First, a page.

Recently in another blog I coined the term “Totalitarian Liberals.” There was some discussion about how that is
a bit of hyperbole. Like the terms, ‘extremist’ ‘radical’ ‘fascist’ etc., they are being used so often now that they are seen as over the top epithets we throw at our enemies. When talking to disinterested people in my circle of friends, using that statist v. individualist analogy does not instantly turn them off the conversation as ‘totalitarian’ or ‘extremist’ does. – David Johnson
Why I am sticking with the term “Totalitarian Liberals:”
What is a Liberal? If you agree with the statement that the defining characteristic of a Liberal is that they want a greater role for government, then the following thinking applies:
A Liberal policy is one that expands government. That is, it moves us towards Socialism. The classical definition of Socialism implies government ownership of production. However, in the modern world, this definition is no longer applicable.
“Statism” is a technically more applicable term than is “Socialism”, because rather than state ownership we now have a hybrid of private ownership but government control, which is what I think of as Statism.
However, because my goal is towards the “sound bite that would appeal to the clueless”, I am going to stick with the term “Socialism” under the new concept that I am referring to Statism, and when I write “Socialism”, you can just mentally substitute “Statism” if that works better for you.
In any case, whenever you have any implementation of a Socialist policy, it fails, for two reasons: (1) it just does not work on the face of it; (2) there are the famous “unintended consequences.”
Examples of these paired failures: the stimulus did not work, but we get Solyndra, plus vast debt. Welfare does not lift the poor out of poverty, but it keeps the poor in a state of dependency. Obamacare does not lower the cost of health care, but causes employers to drop their plans, and doctors to leave the profession. Readers of Oofdah! could easily add dozens of examples; I leave that as an exercise.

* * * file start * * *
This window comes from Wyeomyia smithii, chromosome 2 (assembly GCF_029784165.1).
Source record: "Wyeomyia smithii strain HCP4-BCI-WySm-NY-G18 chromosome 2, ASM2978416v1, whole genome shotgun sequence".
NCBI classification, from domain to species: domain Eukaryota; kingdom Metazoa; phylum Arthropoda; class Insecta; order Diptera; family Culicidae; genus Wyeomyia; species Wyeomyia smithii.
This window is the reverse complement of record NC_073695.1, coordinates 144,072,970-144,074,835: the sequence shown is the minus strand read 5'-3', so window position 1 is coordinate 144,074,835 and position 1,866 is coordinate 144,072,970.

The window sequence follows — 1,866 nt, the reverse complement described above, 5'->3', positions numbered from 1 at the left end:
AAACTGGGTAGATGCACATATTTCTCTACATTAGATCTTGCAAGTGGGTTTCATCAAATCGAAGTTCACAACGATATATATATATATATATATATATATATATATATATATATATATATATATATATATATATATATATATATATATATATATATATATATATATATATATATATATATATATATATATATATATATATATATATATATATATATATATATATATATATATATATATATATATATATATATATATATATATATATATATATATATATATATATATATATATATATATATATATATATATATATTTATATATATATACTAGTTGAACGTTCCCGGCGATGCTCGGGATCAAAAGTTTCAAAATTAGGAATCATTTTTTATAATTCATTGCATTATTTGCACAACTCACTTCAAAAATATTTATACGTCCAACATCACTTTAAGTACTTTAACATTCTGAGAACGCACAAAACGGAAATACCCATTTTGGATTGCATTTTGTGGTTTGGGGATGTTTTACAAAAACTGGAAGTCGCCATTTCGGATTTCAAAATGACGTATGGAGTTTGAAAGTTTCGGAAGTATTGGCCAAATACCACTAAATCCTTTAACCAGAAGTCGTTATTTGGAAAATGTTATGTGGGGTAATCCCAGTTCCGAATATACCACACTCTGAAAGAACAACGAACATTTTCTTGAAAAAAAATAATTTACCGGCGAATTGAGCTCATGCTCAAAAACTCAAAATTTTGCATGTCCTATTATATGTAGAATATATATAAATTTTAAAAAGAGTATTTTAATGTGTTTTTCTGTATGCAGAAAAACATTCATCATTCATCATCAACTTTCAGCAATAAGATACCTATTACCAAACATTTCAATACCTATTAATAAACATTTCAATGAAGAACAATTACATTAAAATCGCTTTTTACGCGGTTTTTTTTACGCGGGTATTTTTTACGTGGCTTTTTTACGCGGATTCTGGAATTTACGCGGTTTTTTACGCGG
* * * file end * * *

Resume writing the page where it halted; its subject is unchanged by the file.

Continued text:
However what does work extremely well when a Socialist policy is implemented is that the government does expand and gain additional power over the citizenry.
I am still coming to my point, so please bear with me a bit further!
When the Socialist policy fails to achieve its stated objective (failure 1), there is always, always without exception the response from the proponents of the failed policy that the reason it failed is because it did not go far enough. “The stimulus did not work because it was not big enough.” “Unemployment insurance is not working because it only goes for 99 months” (unlike in some European countries where it has gone as long as 5 years).
That is, when the policy fails, they want more of the same policy! (the definition of insanity – doing the same thing and expecting a different outcome.)
Prominent members of the Austrian School of Economics (von Mises, Hayek, and others such as Friedman and Hazlitt) have proven at length the following property of Socialistic systems: their built-in failures generate additional demands for more government control, more intervention and more Socialism. That is, there is no such thing as “a little Socialism”. It is inherent in the beast that it must grow until it becomes Totalitarian. Thus it is like a cancer, or an addiction.
The road to Socialism cannot end in any other than two ways: one is Totalitarianism; the other is Freedom, when the people wake up and throw off the oppression of the false ideas.
Thus, “Totalitarian Liberals”.